Same-sex marriage is now legal in the United States! Most people are excited about it, but there is a vocal minority who are worried about what this means for our fine country...
Iceland's parliament voted unanimously to legalize same-sex marriage in 2010. Only four years after this ruling, these pictures were taken and posted on Instagram by the police department in Iceland's capital, Reykjavik.
The Netherlands made same-sex marriage legal in 2001.
In addition to having to endure same-sex marriage, the people of the Netherlands have consistently had to endure being listed among the 10 happiest countries in the world by the World Happiness Report.
Belgium legalized same-sex marriage on June 1, 2003.
But its nightmare didn’t end there. Four years later, a UNICEF report ranked Belgium as the “best country for children’s educational well-being.”
Spain legalized same-sex marriage on July 3, 2005.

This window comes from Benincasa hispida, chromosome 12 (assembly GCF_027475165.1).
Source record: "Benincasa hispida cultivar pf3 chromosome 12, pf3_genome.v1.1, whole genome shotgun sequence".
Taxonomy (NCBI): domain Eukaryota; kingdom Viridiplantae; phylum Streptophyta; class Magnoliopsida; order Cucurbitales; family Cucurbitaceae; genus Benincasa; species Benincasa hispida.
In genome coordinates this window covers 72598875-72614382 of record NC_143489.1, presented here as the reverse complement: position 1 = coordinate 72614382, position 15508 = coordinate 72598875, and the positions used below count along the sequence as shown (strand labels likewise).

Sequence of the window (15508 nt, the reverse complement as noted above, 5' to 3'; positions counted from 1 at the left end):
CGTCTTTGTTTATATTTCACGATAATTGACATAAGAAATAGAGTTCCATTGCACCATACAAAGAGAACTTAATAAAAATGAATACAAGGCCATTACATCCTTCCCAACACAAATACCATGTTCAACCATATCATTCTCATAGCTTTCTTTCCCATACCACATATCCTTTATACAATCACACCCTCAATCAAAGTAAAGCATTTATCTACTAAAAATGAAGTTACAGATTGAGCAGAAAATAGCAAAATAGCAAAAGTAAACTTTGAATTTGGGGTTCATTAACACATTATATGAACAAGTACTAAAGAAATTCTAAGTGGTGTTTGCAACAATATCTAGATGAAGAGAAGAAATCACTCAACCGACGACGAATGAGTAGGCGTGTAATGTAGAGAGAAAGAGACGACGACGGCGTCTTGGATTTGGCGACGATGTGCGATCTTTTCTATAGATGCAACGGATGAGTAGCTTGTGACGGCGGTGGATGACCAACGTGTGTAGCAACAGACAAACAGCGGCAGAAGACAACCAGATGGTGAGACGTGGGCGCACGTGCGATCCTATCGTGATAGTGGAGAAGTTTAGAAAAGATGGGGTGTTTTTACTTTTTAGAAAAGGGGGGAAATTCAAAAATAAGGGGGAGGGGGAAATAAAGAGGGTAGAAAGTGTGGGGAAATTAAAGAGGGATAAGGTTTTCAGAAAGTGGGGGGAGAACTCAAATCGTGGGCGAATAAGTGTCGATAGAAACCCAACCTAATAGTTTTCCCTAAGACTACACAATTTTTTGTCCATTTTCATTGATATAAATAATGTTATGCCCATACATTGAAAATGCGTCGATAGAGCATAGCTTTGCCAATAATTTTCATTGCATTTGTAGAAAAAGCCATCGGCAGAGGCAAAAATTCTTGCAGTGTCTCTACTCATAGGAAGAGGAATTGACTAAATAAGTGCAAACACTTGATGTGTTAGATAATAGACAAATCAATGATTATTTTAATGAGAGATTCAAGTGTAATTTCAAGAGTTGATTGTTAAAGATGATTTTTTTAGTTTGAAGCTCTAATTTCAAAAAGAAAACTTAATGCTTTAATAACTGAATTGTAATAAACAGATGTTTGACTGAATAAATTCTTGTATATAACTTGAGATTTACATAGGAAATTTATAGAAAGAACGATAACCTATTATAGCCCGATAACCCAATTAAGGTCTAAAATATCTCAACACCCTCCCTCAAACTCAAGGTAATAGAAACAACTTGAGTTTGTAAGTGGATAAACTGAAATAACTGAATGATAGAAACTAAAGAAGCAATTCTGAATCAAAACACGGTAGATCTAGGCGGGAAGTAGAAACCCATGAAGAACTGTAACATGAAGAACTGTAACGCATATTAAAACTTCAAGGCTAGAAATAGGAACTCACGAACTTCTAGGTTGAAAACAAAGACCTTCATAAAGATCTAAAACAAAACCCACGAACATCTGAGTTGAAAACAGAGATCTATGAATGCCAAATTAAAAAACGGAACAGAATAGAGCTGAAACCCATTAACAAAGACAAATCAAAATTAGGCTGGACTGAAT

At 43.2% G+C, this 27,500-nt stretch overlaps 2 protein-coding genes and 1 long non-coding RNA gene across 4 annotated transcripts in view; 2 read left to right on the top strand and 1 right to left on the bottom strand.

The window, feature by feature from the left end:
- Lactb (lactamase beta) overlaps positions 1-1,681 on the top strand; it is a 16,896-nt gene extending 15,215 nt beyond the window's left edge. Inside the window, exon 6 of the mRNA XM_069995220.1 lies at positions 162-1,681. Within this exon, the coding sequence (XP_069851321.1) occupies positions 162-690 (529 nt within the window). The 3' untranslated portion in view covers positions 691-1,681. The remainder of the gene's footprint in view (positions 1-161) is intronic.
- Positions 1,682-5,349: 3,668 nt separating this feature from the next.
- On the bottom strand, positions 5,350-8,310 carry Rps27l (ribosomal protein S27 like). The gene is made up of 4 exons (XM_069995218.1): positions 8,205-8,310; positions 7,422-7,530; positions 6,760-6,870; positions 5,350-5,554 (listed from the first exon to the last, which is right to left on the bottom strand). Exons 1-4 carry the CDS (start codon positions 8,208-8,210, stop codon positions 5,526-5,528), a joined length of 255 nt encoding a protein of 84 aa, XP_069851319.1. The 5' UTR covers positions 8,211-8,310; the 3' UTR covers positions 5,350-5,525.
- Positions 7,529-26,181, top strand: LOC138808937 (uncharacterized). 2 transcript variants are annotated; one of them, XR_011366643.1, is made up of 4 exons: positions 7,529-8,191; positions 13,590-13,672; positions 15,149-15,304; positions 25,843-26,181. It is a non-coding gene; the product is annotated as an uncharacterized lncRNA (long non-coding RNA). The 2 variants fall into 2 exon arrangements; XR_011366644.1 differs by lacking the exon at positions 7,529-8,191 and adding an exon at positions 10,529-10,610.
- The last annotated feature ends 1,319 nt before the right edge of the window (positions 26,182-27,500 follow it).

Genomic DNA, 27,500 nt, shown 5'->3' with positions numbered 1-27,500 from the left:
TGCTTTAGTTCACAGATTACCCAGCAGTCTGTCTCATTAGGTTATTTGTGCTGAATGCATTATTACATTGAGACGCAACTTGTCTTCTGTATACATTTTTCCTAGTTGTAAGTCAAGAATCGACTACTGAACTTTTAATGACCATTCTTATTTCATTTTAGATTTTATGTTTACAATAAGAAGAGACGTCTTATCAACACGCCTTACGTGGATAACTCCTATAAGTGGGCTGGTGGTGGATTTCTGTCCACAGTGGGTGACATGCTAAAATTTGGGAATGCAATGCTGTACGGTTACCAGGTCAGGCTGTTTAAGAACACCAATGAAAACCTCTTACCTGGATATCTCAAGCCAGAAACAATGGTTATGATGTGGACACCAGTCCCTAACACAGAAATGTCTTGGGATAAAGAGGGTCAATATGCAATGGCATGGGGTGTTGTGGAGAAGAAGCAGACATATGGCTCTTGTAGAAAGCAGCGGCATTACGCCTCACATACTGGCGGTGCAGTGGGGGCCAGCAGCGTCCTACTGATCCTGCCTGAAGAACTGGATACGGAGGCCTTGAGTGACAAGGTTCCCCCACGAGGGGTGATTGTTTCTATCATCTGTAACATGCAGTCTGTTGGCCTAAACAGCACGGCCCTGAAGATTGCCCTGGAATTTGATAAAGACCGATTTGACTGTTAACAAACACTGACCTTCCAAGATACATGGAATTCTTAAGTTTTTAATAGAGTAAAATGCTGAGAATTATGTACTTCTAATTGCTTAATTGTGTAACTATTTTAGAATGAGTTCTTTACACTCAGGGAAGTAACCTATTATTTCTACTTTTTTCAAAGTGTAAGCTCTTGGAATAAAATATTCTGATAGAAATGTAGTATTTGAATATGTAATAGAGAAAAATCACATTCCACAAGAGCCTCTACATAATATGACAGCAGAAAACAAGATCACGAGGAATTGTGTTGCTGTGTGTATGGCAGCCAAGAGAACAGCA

A mere eight years after the ruling, the Spanish wine industry, which had clearly gone completely insane after the change, topped the world rankings. Spanish vineyards produced enough wine to fill 6.7 billion bottles.
Norway legalized same-sex marriage on Jan. 1, 2009. All they've managed to do since is come in No. 1 in the Human Development Index (HDI), the UN's measure of quality of life for all the world's nations, every year.
On May 29, 2013, France joined the ranks of countries that allow same-sex marriage.
Their lives shattered by the ruling, French people turned to one another for comfort. How else to explain the 2014 finding that 87% of French people knew someone they could rely on in times of need?
Uruguay became the 14th country to legalize same-sex marriage, on Aug. 5, 2013.
Jose Mujica, the cynical Uruguayan president who allowed this to happen, also donates 90% of his salary to people in need.
New Zealand made same-sex marriage legal in 2013, 120 years after making the equally questionable decision to become the first country to give women the right to vote.
Finland made same-sex marriage legal in November 2014.
This is probably why they could only manage a pathetic third place in the Corruption Perception Index last year. Apparently having the third-least corrupt government is "good enough" for Finland.
In May 2015, Ireland became the first country to legalize same-sex marriage by popular referendum.